Aereo Files Lawsuit Against CBS In An Effort To Prevent The Network From Suing Them In Boston

Posted May 6, 2013

Aereo has filed a lawsuit against CBS to try and prevent the network from filing an additional lawsuit against them.  Aereo is a web-based TV service that allows users to watch over-the-air broadcasts.  Several TV networks filed copyright lawsuits against Aereo, deeming that the service is illegal since it distributes their programming without paying royalties.

CBS lost two decisions in New York this year so a CBS spokesperson wrote on Twitter that the network plans to file another lawsuit against Aereo in Boston.  Aereo recently expanded into Boston.

“Last year, the trial court denied CBS and the other broadcasters’ request for a preliminary injunction against Aereo,” said Aereo in a statement. “Last month, the appeals court affirmed that decision. The fact that CBS did not prevail in their efforts to enjoin Aereo in their existing federal lawsuit does not entitle them to a do-over in another jurisdiction. We are hopeful that any such efforts to commence duplicative lawsuits to try to seek a different outcome will be rejected by the courts.”

Networks feel that if Aereo does not pay royalties to broadcast their content without paying royalties, it would set a very bad precedent.  Cable networks receive large retransmissions fees from cable companies like Comcast, Brighthouse, and AT&T.  CBS and Fox have both threatened to pull their shows from the free airwaves if Aereo is allowed to operate their business this way.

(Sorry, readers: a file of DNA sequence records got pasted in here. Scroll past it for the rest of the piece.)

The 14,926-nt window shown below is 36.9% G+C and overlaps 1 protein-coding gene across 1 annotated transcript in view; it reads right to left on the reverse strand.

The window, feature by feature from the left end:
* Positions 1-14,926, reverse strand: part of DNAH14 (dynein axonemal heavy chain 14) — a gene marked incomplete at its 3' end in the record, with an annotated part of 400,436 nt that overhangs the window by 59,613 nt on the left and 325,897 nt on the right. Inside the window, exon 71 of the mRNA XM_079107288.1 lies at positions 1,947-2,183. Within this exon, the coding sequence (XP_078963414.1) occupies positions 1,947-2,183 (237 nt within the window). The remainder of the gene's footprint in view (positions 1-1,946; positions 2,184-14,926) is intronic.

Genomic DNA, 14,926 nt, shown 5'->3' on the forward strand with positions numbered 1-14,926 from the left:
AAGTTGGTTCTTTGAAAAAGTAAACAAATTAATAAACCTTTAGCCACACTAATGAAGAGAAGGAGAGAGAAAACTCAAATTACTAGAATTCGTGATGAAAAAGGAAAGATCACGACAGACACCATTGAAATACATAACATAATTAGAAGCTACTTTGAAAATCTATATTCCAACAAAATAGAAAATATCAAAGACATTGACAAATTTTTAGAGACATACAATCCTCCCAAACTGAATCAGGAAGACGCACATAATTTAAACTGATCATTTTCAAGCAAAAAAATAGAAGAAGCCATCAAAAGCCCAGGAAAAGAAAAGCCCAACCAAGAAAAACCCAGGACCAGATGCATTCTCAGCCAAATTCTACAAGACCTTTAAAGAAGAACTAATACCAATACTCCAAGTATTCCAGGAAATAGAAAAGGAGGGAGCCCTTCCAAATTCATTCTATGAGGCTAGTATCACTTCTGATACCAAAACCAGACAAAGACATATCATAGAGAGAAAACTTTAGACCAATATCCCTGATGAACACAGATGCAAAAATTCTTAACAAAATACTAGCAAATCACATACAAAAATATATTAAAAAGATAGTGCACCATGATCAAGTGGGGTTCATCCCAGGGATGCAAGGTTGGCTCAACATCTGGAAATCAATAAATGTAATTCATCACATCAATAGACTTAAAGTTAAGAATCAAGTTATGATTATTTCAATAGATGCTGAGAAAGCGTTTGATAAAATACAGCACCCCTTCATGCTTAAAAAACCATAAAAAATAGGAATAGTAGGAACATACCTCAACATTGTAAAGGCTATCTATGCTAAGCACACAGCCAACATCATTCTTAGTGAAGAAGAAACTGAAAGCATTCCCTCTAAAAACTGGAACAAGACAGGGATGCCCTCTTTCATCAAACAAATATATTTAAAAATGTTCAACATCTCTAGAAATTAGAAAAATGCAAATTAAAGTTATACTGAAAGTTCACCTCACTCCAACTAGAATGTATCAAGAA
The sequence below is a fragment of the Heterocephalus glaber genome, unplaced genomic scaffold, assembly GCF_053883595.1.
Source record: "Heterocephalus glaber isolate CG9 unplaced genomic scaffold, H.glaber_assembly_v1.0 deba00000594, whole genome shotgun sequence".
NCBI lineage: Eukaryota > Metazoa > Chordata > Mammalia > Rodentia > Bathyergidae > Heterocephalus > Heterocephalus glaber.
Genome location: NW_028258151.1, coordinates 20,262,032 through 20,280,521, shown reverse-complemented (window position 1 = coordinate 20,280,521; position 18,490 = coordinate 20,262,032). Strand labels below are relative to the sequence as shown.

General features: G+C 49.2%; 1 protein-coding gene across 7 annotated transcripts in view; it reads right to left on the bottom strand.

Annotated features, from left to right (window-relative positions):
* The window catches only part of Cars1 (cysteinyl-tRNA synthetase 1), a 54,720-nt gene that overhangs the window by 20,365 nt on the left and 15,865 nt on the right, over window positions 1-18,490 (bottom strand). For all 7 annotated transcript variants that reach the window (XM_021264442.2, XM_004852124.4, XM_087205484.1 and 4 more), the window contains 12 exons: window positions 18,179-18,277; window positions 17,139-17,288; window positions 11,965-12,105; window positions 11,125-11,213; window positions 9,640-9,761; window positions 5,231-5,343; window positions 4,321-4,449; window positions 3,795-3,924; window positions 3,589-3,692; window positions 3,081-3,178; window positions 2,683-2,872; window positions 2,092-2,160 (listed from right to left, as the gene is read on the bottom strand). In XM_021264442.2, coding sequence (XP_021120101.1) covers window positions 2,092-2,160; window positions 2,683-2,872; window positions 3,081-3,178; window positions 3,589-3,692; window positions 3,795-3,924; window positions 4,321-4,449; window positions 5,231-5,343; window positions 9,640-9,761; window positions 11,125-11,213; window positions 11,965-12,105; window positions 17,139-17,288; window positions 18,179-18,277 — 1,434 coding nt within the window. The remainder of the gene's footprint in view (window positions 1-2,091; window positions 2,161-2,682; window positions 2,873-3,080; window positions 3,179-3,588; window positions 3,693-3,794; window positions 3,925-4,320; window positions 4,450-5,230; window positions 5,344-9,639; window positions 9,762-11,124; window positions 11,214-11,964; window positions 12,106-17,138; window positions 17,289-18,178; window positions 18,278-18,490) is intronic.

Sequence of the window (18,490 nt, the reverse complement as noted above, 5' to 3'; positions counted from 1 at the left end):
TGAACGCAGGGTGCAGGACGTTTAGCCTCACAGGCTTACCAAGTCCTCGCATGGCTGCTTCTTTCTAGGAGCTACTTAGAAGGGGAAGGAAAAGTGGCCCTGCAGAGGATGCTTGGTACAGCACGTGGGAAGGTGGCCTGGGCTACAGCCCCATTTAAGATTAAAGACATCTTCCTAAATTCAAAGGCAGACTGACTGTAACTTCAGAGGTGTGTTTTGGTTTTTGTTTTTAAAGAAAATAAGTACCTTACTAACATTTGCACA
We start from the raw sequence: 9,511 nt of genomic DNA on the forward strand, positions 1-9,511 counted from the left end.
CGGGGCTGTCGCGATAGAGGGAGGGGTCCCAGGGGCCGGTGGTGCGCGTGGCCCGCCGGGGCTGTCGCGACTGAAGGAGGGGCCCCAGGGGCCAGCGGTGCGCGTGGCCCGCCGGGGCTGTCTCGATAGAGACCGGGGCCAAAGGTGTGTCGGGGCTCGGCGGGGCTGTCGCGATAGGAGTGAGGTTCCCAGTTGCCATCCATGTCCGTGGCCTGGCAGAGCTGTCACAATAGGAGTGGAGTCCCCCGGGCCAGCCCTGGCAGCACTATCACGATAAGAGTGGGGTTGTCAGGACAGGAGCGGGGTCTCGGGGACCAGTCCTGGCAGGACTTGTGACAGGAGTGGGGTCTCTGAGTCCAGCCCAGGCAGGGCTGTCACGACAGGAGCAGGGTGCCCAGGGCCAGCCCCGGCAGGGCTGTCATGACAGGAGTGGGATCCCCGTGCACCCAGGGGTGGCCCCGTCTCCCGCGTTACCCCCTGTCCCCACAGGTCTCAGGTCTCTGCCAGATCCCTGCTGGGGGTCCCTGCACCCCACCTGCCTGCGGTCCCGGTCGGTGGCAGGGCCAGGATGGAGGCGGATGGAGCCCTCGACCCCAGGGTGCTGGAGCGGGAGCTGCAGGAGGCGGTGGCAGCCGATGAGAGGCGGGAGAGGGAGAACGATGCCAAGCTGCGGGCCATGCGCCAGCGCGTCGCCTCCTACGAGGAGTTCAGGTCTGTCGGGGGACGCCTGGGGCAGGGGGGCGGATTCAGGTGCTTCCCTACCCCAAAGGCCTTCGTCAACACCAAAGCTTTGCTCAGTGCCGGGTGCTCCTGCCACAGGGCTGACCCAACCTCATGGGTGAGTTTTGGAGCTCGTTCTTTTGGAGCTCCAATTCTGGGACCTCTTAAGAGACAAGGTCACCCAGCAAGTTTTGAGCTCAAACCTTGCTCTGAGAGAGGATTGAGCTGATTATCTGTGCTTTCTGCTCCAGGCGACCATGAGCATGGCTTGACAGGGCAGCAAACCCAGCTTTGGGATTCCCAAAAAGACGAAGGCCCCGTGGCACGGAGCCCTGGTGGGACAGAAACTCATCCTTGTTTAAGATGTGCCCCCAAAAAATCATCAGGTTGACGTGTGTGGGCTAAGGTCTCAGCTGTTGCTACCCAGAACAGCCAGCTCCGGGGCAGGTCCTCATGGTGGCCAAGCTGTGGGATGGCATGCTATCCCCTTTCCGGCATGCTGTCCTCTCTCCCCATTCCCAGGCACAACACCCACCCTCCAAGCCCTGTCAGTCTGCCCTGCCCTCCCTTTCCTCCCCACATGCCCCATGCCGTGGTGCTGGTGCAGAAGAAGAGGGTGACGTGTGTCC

Aereo said that they are not redistributing content.  They are simply using the Internet to connect each user to a small TV antenna house at their facilities and then control the antenna to watch over-the-air broadcasts.

Aereo filed their lawsuit at a federal court in New York against CBS and asked for a declaratory judgment.  Aereo wants the court to determine the rights and restrictions of the parties of the original lawsuit that was filed by the broadcasts.  Aereo wants the court to claim jurisdiction on the matter and stop CBS along with other plaintiffs from shopping around for other courts, according to The Verge.